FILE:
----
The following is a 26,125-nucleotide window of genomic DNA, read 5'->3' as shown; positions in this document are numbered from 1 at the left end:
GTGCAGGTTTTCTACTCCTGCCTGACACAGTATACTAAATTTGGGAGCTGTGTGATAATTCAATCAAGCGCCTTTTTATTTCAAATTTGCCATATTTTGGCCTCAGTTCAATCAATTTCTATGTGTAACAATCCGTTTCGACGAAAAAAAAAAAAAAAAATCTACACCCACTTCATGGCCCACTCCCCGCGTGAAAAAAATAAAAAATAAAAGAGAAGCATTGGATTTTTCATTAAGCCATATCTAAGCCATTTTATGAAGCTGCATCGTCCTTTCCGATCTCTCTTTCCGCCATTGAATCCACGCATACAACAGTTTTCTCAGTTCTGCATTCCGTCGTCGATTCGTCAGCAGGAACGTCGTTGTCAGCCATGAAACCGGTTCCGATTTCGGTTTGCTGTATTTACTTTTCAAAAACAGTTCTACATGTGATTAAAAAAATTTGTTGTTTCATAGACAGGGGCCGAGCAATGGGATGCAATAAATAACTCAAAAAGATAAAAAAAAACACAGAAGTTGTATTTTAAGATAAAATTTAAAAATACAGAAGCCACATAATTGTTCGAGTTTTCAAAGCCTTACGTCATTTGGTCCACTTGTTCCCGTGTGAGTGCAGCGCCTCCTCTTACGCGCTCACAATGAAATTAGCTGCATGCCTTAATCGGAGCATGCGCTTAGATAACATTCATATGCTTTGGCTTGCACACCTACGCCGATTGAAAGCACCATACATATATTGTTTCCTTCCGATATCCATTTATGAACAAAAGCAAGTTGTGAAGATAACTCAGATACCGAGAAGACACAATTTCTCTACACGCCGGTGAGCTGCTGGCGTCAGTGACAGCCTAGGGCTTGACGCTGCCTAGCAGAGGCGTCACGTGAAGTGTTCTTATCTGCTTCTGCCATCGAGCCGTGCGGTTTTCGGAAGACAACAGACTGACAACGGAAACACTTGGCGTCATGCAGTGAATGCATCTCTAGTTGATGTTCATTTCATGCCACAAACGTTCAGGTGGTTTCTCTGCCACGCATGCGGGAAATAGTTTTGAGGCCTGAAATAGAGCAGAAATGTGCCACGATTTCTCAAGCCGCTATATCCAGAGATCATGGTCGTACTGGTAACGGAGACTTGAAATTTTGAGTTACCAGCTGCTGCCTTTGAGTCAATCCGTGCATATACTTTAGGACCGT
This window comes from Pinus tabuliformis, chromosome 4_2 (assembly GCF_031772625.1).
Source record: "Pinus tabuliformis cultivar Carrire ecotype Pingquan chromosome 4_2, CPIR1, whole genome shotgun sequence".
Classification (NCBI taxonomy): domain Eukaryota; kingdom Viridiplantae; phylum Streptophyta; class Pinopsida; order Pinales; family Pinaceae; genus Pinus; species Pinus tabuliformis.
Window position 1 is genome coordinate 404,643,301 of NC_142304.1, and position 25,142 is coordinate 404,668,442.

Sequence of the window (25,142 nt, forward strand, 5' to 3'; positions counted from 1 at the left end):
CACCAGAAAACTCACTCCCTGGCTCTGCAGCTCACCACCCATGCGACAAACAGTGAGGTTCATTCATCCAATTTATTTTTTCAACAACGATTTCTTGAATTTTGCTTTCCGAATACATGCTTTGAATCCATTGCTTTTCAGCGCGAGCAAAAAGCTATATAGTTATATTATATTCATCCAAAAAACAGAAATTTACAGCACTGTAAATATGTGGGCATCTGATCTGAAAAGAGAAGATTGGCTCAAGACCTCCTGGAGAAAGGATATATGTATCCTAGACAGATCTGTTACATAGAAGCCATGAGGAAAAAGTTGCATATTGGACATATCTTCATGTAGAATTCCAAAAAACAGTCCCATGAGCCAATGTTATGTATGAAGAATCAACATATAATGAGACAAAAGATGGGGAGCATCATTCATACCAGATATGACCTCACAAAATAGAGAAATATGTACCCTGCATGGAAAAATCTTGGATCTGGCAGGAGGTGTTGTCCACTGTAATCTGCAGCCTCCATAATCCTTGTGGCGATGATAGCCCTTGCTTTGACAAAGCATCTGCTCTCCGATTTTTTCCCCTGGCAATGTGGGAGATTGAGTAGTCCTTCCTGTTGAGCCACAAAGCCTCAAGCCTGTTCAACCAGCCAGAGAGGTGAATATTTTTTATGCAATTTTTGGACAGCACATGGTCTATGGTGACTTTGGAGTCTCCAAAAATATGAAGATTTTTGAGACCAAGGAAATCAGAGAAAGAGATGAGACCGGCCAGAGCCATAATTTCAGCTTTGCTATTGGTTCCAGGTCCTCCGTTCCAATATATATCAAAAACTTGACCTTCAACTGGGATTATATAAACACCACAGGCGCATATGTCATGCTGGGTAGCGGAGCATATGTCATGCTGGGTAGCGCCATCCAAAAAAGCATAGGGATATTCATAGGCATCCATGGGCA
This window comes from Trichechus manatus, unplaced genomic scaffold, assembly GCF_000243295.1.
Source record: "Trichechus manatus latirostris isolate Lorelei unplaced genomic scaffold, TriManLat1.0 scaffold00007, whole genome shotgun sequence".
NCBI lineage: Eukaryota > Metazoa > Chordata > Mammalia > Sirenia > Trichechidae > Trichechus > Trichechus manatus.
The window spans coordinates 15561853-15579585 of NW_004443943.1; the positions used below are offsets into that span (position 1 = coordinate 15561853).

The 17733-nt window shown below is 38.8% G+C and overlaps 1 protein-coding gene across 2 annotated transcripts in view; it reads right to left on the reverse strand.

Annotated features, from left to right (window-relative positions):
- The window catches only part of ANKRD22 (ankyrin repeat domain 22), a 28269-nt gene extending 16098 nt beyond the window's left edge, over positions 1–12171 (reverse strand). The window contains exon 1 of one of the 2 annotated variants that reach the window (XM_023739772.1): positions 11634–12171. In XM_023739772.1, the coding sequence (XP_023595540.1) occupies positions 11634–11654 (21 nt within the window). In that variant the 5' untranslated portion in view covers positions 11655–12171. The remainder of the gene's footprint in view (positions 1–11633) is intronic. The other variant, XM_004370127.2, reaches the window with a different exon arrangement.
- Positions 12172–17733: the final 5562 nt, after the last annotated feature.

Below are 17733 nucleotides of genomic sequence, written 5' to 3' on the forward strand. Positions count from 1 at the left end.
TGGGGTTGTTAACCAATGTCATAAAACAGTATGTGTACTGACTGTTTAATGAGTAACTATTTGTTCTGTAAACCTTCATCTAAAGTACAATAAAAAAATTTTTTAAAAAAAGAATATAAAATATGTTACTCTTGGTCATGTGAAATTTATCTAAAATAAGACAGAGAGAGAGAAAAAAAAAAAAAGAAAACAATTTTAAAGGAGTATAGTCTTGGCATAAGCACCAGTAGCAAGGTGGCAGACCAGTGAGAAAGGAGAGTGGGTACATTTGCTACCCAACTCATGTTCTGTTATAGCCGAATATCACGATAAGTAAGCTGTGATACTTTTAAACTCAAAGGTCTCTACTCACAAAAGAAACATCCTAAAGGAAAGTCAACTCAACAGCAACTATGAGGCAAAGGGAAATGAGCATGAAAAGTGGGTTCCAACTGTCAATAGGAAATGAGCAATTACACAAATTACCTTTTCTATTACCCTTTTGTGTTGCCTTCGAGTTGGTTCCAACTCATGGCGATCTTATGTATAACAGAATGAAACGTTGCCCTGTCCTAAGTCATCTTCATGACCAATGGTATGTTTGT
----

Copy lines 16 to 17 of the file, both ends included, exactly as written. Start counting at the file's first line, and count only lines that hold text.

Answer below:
- Positions 12172–17733: the final 5562 nt, after the last annotated feature.

Below are 17733 nucleotides of genomic sequence, written 5' to 3' on the forward strand. Positions count from 1 at the left end.